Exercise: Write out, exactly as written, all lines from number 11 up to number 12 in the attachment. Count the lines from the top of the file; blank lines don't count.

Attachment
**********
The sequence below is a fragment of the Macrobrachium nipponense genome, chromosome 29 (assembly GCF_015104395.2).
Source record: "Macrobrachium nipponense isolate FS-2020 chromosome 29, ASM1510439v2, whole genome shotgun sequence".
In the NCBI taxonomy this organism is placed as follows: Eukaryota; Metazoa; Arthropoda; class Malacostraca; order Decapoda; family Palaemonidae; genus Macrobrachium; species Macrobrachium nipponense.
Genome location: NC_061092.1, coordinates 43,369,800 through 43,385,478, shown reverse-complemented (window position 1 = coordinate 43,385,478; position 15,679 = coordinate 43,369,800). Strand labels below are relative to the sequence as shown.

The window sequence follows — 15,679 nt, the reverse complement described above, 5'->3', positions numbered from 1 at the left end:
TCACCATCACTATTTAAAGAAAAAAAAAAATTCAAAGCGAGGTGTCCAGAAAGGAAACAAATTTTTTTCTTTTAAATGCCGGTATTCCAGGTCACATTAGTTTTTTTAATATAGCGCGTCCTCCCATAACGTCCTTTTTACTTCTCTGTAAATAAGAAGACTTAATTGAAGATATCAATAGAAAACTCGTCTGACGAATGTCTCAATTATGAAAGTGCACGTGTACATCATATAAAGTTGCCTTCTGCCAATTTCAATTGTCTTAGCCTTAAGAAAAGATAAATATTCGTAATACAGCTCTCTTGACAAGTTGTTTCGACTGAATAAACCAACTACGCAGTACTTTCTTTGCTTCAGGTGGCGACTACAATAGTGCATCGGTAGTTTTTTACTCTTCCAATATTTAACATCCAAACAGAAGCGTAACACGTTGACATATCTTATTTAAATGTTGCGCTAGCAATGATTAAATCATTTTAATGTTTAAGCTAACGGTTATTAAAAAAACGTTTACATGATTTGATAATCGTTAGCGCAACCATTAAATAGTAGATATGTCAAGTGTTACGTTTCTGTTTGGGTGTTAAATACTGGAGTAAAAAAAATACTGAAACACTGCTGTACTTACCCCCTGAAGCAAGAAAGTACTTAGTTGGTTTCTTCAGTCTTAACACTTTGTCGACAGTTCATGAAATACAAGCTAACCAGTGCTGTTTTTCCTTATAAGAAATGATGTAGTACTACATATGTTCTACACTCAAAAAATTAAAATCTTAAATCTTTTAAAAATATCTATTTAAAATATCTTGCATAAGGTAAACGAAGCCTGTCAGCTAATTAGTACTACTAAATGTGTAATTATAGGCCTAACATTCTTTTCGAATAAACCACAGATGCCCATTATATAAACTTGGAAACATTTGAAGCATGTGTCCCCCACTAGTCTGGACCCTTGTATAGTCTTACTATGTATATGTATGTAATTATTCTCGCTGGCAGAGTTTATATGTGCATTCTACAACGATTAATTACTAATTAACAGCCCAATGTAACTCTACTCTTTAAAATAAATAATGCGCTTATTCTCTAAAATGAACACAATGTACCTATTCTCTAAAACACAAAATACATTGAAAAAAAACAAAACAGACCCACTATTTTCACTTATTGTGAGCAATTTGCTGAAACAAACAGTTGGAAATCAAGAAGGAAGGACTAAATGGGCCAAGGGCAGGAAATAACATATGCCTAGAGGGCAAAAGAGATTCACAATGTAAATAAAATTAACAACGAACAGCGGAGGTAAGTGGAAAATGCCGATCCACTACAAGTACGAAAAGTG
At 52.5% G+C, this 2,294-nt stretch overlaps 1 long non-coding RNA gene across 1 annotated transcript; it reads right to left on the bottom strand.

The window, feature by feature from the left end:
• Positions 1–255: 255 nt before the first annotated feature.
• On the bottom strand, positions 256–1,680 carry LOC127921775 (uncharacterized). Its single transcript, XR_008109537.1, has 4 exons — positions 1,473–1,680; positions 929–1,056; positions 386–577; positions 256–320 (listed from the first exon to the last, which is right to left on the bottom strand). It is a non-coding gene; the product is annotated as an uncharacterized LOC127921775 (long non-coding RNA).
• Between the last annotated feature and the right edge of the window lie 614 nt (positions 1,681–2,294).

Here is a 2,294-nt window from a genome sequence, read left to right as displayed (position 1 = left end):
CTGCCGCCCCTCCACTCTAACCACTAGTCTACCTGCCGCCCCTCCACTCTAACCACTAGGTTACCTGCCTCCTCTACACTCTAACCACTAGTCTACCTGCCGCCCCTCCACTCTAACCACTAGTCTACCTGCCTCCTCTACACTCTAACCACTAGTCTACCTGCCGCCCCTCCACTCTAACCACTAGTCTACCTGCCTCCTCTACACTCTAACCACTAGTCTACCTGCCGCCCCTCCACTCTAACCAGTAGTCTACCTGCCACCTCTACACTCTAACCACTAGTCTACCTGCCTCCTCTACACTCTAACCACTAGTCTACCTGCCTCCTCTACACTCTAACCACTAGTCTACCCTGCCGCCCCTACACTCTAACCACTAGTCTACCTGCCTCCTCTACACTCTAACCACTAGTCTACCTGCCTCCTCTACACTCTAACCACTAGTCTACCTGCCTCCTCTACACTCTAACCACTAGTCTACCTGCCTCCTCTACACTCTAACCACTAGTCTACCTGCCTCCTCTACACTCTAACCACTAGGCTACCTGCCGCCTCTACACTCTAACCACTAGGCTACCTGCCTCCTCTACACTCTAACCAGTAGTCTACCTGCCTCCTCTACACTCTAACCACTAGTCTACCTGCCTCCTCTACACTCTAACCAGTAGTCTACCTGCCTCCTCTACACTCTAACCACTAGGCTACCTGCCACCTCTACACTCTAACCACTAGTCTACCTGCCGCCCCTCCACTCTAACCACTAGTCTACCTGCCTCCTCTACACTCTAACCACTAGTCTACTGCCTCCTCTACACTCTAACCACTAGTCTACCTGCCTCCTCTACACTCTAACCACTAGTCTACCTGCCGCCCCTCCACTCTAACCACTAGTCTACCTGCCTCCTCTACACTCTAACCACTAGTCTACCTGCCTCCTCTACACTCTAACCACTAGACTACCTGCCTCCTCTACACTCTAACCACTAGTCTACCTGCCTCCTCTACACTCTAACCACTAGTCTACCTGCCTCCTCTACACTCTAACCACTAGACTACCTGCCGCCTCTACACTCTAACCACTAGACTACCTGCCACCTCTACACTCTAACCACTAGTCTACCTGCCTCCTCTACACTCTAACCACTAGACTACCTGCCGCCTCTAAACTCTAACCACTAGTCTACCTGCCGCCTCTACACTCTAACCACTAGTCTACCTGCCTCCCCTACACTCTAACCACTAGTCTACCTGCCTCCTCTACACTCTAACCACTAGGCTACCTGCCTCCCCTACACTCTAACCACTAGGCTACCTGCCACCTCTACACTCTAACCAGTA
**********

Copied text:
• Between the last annotated feature and the right edge of the window lie 614 nt (positions 1,681–2,294).

Here is a 2,294-nt window from a genome sequence, read left to right as displayed (position 1 = left end):